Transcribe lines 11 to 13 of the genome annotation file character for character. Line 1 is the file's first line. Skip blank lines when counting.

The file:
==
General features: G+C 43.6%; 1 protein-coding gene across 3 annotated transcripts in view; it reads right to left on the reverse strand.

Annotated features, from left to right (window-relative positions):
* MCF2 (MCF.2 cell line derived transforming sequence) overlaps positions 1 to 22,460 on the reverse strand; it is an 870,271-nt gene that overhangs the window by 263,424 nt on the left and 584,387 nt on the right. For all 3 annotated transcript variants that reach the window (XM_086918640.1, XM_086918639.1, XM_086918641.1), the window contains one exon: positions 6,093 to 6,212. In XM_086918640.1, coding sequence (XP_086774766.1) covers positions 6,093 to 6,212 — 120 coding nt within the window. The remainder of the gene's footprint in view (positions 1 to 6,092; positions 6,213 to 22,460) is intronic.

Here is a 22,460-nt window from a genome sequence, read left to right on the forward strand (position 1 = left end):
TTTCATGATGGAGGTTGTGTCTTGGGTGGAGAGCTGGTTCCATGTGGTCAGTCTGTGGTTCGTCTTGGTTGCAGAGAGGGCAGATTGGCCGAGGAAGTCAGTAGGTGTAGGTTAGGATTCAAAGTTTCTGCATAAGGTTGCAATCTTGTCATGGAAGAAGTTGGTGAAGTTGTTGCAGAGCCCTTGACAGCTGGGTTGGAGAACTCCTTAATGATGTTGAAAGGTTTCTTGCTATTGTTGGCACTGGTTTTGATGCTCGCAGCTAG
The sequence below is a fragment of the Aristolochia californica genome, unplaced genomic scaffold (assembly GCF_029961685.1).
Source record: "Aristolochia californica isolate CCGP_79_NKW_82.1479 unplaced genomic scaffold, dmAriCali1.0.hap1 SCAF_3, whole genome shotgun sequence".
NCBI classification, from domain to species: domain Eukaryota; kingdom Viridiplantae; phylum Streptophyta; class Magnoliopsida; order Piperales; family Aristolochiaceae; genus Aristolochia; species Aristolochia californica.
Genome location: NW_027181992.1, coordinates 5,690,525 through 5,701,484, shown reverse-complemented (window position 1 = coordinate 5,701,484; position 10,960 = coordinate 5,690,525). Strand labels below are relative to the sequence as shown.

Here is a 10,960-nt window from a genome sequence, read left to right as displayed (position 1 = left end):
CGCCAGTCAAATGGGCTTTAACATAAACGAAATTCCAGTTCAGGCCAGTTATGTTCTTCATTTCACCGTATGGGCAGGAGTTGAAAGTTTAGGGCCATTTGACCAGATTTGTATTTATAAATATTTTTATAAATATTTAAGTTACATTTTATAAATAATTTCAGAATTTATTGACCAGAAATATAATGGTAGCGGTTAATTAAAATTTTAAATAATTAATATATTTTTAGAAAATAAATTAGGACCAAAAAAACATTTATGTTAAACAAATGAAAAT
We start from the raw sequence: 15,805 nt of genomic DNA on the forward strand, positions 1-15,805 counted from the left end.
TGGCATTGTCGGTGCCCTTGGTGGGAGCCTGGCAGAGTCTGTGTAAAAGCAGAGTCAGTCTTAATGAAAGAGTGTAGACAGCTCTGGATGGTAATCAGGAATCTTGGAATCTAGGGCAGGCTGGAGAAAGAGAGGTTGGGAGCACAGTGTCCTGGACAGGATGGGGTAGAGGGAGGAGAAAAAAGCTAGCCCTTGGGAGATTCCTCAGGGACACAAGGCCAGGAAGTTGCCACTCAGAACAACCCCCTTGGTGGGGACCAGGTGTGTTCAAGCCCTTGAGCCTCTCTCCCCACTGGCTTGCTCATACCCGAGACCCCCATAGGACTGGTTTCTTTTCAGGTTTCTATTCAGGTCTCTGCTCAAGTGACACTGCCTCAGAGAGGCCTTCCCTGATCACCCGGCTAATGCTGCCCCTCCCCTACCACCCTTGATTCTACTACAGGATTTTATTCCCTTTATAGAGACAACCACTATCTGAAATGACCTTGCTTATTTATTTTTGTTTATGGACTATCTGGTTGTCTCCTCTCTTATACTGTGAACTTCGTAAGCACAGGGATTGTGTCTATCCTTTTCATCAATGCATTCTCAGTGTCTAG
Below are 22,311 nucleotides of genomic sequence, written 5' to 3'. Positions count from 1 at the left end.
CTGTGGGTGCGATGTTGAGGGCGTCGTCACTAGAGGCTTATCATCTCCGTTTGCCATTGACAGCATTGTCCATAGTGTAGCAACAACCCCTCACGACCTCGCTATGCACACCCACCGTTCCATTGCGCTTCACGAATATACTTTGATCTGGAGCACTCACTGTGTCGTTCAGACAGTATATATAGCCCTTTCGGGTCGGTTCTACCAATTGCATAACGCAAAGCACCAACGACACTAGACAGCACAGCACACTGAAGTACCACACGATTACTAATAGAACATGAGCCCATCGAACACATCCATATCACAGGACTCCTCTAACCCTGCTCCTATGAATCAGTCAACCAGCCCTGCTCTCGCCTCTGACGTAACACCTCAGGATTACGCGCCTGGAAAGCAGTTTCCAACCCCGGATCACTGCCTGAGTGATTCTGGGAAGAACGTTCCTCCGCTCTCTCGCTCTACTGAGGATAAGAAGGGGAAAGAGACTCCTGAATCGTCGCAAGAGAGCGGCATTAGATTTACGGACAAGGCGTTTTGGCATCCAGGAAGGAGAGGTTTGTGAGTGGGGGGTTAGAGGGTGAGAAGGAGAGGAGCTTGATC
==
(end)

CGCCAGTCAAATGGGCTTTAACATAAACGAAATTCCAGTTCAGGCCAGTTATGTTCTTCATTTCACCGTATGGGCAGGAGTTGAAAGTTTAGGGCCATTTGACCAGATTTGTATTTATAAATATTTTTATAAATATTTAAGTTACATTTTATAAATAATTTCAGAATTTATTGACCAGAAATATAATGGTAGCGGTTAATTAAAATTTTAAATAATTAATATATTTTTAGAAAATAAATTAGGACCAAAAAAACATTTATGTTAAACAAATGAAAAT
We start from the raw sequence: 15,805 nt of genomic DNA on the forward strand, positions 1-15,805 counted from the left end.
TGGCATTGTCGGTGCCCTTGGTGGGAGCCTGGCAGAGTCTGTGTAAAAGCAGAGTCAGTCTTAATGAAAGAGTGTAGACAGCTCTGGATGGTAATCAGGAATCTTGGAATCTAGGGCAGGCTGGAGAAAGAGAGGTTGGGAGCACAGTGTCCTGGACAGGATGGGGTAGAGGGAGGAGAAAAAAGCTAGCCCTTGGGAGATTCCTCAGGGACACAAGGCCAGGAAGTTGCCACTCAGAACAACCCCCTTGGTGGGGACCAGGTGTGTTCAAGCCCTTGAGCCTCTCTCCCCACTGGCTTGCTCATACCCGAGACCCCCATAGGACTGGTTTCTTTTCAGGTTTCTATTCAGGTCTCTGCTCAAGTGACACTGCCTCAGAGAGGCCTTCCCTGATCACCCGGCTAATGCTGCCCCTCCCCTACCACCCTTGATTCTACTACAGGATTTTATTCCCTTTATAGAGACAACCACTATCTGAAATGACCTTGCTTATTTATTTTTGTTTATGGACTATCTGGTTGTCTCCTCTCTTATACTGTGAACTTCGTAAGCACAGGGATTGTGTCTATCCTTTTCATCAATGCATTCTCAGTGTCTAG